Everybody and their brother compiles a fantasy baseball sleeper list this time of the year. In year’s past, we have been inundated with the like’s of Tommy Hanson, Brandon Belt and Mike Trout. Of all the sleepers we’ve been given lately, more likely than not, the majority have put us to sleep with their production.
With that in mind, I want to diversify the concept of sleeper. UrbanDictionary.com has some interesting definitions for sleeper (definition no. 20 is unique, to say the least), but for a more authentic definition, I will use the Oxford Dictionary:
sleeper (noun): 3. a film, book, play, etc. that eventually achieves unexpected success after initially attracting very little attention.
Instead of a film, book or play, we are discussing fantasy baseball sleepers. I recently read an article that listed Jon Lester and Ryan Howard as sleepers. Pardon me, but they do not qualify. I am pretty sure they belong in the bin full of bounce-back candidates in 2013 (if that is what you believe).
Also, any slugger or pitcher who is expected to be drafted in the first 10 rounds no longer qualifies as a sleeper by this measure of qualification. Rather, they must be players with an average draft position (ADP) of 10.1 or later (preferably 13.1 or later, though). Regardless, let’s get to the list of sleepers and a brief summary of why they are worth your time.
OF Starling Marte — Pittsburgh Pirates
Expected to be the face of left field for some time, Marte is still countering the prospect of whether or not he will platoon in 2013. While this makes many of us scratch our heads, there is no doubt that Marte will end up being the full-time starter in left field for the Bucs (Travis Snider, Jose Tabata, Garrett Jones and Jerry Sands can fight for right field). Who could forget his debut last season when he crushed a homer in his first big league at-bat? While Marte would not provide the sustained production we thought he would, neither did Trout in his initial call up.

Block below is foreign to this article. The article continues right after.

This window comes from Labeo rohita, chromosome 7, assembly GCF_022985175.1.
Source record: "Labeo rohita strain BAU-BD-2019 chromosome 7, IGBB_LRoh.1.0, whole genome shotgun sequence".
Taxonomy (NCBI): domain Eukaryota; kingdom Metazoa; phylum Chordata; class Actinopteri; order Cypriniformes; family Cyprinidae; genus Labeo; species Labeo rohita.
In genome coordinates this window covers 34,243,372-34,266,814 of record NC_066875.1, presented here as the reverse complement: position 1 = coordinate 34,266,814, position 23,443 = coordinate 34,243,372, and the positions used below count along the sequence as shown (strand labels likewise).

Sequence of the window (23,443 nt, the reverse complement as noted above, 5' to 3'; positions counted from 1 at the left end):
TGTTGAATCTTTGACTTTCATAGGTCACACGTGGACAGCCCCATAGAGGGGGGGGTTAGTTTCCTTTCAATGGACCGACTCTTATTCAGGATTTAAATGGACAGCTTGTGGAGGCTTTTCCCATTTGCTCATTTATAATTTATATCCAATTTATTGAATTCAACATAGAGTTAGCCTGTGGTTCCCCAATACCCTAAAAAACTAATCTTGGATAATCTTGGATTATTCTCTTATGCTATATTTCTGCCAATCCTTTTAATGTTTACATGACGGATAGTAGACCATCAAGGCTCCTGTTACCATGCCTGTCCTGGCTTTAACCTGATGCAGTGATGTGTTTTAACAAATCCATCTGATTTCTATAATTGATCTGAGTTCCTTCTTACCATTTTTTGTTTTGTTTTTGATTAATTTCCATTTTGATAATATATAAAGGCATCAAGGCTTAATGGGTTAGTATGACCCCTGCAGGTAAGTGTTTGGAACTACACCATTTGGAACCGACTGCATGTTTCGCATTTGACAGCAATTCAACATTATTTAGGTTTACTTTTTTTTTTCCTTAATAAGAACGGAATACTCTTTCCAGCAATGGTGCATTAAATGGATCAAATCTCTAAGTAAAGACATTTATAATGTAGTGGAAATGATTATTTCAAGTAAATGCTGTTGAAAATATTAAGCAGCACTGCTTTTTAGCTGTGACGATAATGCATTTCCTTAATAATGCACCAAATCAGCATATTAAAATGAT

Marte built off of his up-and-down debut in 2012 with a tremendous performance in the Dominican Winter League. While playing with club Escogido in the DWL playoff finals, Marte earned the playoff MVP after hitting .422 in 11 postseason games, according to MLB.com. As we approach draft season, sit back and let your near-sighted league mates bite on Drew Stubbs, Ben Revere and Hunter Pence, while you stash talent and find a valuable resource like Marte extremely late in the draft.
SS Ruben Tejada – New York Mets
The shortstop position is known to be atrocious for fantasy purposes. It’s a top-heavy position riddled with players who have long and enduring histories of injury concerns. Enter Tejada. Not known for anything special but for failing to live up to the standards set by predecessor Jose Reyes, Tejada will likely turn the corner in 2013.
While he does not provide much pop, he is expected to bat close to .300 and steal nearly 30 bases. Long an afterthought in drafts, Tejada is a positive insurance grab late to those who miss out on tier-one and tier-two shortstops early on. At the end of the day, don’t be surprised if Tejada turns out to be a top-15 player at his position.
RHP Marco Estrada – Milwaukee Brewers
Last season, Estrada averaged a little more than one strikeout per inning, while only amassing five wins in 138.1 innings pitched. Needless to say, his high upside depends on his ability to get batters to swing and miss. The wins will come but by no stretch of the imagination will he be a Cy Young candidate. What he will become, though, is something similar to a poor man’s Yovani Gallardo.
When the other guys are dodging bullets by drafting Lance Lynn and similar pitchers, you could snag Estrada somewhere near the 20th round of your draft. What is more evident about his upside and your ability to find great value with Estrada late is the fact he is in good company with his excellent strikeout-to-walk ratio – only Cliff Lee and Colby Lewis were better in 2012.